Large group of evergreen and deciduous early flowering shrubs that are usually compact is size. There are two distinct types: evergreen Azaleas (or Japanese azaleas) and deciduous Azaleas. Both types are members of the Rhododendron family.
Family: Ericaceae (Heath Family)
Botanical Name: Azalea
Foliage: Simple green, deciduous or evergreen leaves. Deciduous forms often provide good autumn colour.
Flowers: Bell-shaped or tubular flowers. Often fragrant.
Flowering Period: Spring.
Soil: Moist but well-drained loam or sandy, acidic soil. Virtually all types are lime-haters.
Conditions: Sun or partial shade. Best grown in a north, east or west-facing aspect, in a sheltered location.
Type: Small shrub.
Hardiness: Hardy in most regions of the UK. Protect early flowering forms from late frosts.
Azaleas are not the easiest of plants to grow but are well worth the effort and very rewarding when in full bloom.
Plant in early autumn or in the spring, in a moist but well drained loam or sandy soil. Incorporate ericaceous compost into the soil at planting time. Water well and mulch after planting.
Most varieties make good container plants. Large leaf forms prefer light shade. Small-leaved forms thrive better in full sun.
Azaleas are not suitable for alkaline or chalky soils. The soil pH value should be below 7. Home use pH soil testing kits are available from most garden centres.
soil is alkaline (above pH 7) then container
growing, using a good ericaceous
compost, is one solution. It
is possible to increase the acidity of soil by adding
lots of organic matter and regularly applying conditioners
such as elemental sulphur, aluminium sulphate and iron
sulphate. However if your soil is thin and overlies
chalk, then it will ultimately revert back to an alkaline
state as the ground water seeps in. Tell-tale signs
of high pH damage are yellowing leaves that
turn brown. Azaleas
grown in alkaline soils will eventually die as
the plant becomes starved of essential nutrients.
Water thoroughly during dry weather, especially container grown plants. Mulch with ericaceous organic matter in spring and apply a general fertilizer suitable for azaleas.
Dead head after flowering to prevent self-seeding.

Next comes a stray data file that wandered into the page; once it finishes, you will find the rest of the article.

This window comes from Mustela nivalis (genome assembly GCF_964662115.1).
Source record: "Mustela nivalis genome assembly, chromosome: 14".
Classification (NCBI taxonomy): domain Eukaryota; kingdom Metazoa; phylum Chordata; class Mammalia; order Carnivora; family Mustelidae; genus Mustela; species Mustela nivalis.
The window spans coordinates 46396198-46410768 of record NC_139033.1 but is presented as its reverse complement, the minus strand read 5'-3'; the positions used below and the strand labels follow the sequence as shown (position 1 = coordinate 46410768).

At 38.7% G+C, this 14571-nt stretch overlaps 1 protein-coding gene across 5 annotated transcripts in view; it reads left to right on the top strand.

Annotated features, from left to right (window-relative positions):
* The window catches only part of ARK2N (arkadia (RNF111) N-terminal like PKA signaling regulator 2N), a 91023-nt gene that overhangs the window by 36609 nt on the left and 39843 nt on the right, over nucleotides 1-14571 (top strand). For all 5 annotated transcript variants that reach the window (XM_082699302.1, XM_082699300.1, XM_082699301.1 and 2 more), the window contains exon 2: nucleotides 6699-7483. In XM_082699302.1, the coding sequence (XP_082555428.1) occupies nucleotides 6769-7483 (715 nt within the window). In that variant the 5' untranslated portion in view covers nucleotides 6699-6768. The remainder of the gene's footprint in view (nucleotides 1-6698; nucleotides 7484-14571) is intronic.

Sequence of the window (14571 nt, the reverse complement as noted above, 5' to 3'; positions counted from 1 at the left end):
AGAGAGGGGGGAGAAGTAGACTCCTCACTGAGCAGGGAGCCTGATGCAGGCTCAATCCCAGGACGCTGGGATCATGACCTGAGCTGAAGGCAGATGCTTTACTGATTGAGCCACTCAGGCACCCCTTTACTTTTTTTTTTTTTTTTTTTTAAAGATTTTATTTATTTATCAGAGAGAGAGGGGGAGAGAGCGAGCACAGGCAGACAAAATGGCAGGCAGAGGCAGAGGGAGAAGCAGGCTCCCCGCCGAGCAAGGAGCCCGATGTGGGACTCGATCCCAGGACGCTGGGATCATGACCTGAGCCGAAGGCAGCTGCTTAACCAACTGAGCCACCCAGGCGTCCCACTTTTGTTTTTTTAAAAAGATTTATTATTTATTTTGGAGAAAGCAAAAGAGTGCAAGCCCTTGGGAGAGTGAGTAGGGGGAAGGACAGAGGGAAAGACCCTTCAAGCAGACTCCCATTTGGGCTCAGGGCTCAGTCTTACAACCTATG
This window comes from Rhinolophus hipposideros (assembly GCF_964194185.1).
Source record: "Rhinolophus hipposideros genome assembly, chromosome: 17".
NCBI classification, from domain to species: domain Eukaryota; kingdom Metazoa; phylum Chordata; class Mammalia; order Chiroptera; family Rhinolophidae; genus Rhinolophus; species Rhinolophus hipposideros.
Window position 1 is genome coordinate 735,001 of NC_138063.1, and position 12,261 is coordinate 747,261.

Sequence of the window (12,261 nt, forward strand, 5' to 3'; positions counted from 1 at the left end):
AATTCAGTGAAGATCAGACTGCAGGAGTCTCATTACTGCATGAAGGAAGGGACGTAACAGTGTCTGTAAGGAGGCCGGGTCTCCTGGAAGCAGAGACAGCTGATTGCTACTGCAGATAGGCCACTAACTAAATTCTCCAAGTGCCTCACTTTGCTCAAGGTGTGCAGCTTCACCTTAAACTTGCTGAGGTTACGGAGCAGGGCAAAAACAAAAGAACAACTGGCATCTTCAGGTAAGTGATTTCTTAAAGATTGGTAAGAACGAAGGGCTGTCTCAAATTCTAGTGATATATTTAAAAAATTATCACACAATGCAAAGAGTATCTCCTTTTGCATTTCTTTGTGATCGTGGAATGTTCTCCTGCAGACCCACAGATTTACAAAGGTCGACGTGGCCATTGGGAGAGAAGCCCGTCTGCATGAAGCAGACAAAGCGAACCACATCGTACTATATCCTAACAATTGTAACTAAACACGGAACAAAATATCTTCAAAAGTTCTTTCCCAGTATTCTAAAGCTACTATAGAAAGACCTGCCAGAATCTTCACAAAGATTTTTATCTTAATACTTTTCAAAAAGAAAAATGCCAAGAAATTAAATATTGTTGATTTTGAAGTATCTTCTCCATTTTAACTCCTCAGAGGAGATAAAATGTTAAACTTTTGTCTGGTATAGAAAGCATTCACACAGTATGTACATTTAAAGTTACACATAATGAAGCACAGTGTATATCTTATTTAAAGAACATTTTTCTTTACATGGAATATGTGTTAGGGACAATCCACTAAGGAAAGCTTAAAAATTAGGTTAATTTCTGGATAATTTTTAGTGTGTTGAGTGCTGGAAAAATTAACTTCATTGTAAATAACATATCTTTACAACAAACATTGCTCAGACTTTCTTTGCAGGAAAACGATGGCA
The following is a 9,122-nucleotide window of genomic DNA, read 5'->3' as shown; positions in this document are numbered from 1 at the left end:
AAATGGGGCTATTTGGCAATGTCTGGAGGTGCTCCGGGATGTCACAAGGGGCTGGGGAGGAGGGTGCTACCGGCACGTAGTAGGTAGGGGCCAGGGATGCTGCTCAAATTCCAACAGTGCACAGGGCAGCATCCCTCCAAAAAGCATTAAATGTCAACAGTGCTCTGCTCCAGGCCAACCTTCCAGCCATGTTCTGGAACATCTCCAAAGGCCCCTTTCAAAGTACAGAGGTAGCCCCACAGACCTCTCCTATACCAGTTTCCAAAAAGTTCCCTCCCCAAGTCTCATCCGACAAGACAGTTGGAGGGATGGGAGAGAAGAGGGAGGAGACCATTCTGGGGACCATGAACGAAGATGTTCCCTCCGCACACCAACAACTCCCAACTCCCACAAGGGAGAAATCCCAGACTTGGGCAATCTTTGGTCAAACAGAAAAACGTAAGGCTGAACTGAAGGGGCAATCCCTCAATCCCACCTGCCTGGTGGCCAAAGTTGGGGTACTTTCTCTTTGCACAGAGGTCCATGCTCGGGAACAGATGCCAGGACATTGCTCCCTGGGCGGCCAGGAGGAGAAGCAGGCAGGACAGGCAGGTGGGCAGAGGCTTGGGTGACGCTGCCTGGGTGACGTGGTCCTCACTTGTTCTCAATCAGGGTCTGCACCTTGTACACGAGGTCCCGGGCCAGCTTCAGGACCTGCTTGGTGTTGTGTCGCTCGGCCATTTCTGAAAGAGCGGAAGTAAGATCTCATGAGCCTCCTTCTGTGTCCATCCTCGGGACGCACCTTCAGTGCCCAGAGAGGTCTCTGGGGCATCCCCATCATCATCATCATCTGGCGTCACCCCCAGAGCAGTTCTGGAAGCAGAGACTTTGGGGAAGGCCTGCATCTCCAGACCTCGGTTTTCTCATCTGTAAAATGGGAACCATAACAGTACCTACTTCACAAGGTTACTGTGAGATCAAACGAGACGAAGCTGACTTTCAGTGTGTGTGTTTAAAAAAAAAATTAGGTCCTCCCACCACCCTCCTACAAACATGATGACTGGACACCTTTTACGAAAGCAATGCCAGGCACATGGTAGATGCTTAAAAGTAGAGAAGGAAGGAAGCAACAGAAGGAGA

Pruning is not normally necessary, except to maintain shape or restrict excessive growth. Old, straggly, hybrids may benefit from regeneration pruning when dormant in winter, which should induce compact new growth in the spring. However, excessive hard pruning can easily kill azaleas. If you really need to prune back hard, then cut back one or two branches first to see if new growth emerges in the spring.
Cut out any dead or damaged wood and remove suckers from grafted plants.
Susceptible to attack by rhododendron bug, vine weevil, leafhopper, lace bug, scale insects, caterpillars and aphids.
Vine weevils are particularly prevalent in container grown plants. If you see any of the adult weevils or find the white grubs in the soil, apply a biological control for vine weevils. Otherwise they will easily spread throughout the garden damaging other plants.
Can be affected by powdery mildews, petal blight, bud blast, silver leaf and honey fungus.
Sow seed in warm frame or greenhouse from February to April. Cultivars will not come true from seed and often hybridise with any nearby azaleas.
Take 3in (7.5cm) cuttings of side shoots of evergreens in September-October. Take 3in (7.5cm) cuttings of young growth of deciduous azaleas in spring under mist. Alternatively layer low level branches in autumn.
Hybrid forms are best for the garden, as they are usually tougher and more tolerant of UK weather conditions.
Deciduous forms provide spectacular colour in late spring and early summer. Many also have attractive autumn foliage. Three main deciduous cultivar groups include:
Some good varieties include:
Rhododendron 'Cecile' (Knap Hill) has large, pink flowers with a yellow flare.
Rhododendron 'Christopher Wren' (Mollis). Compact form with bronze leaves in autumn. Deep yellow flowers with an orange flare.
Rhododendron 'Coccinea Speciosa' (Ghent). Spreading form with bright scarlet-orange flowers.
Rhododendron 'Daviesii' (Ghent). Late flowering with creamy white, flared yellow, fragrant blooms.
Rhododendron 'Gibraltar' (Knap Hill). Red buds open to orange-red flowers with frilled margins.
Rhododendron 'Homebush' (Knap Hill). Pink, semi-double in dense, rounded trusses.
Rhododendron 'Klondyke' (Knap Hill). Young foliage is bronze-red. Flowers deep golden-yellow, flushed red.
Rhododendron 'Koster's Brilliant Red' (Mollis). Bright orange-red flowers.
Rhododendron 'Strawberry Ice' (Knap Hill) has pale pink flowers
with a yellow flare.
Evergreen forms are more compact than deciduous types, creating low growing mounds that are densely packed with blooms. Three main evergreen cultivar groups include:
Some good varieties include:
Rhododendron 'Addy Wery' (Kurume) is a compact form with orange-red flowers.
Rhododendron 'Blaauw's Pink' (Kurume) has rich salmon-pink blooms.
Rhododendron 'Blue Danube' (Vuyk) has large deep violet-blue flowers.
Rhododendron 'Hinode Giri' (Kurume) is a free-flowering, form with bright red flowers.
Rhododendron 'Hinomayo' (Kurume) is a vigorous, free-flowering, form with bright pink blooms.
Rhododendron 'John Cairns' (Kaempferi) has orange-scarlet flowers. The leaves go bronze in winter.
Rhododendron 'Kure-no-yuki' (Kurume) is a dwarf form with white flowers that have a slight green flare.
Rhododendron 'Orange Beauty' (Vuyk) has salmon-pink flowers that are slightly frilled (early May).
Rhododendron 'Palestrina' (Vuyk) is an upright bush with white flowers flushed with green.
Rhododendron 'Rosebud' (Vuyk) is a spreading form with double, bright pink flowers. One of the best pink rose-form full double forms.
Rhododendron 'Vuyk's Rosy Red' (Vuyk) has large, deep rose-pink flowers with slightly frilled lobes.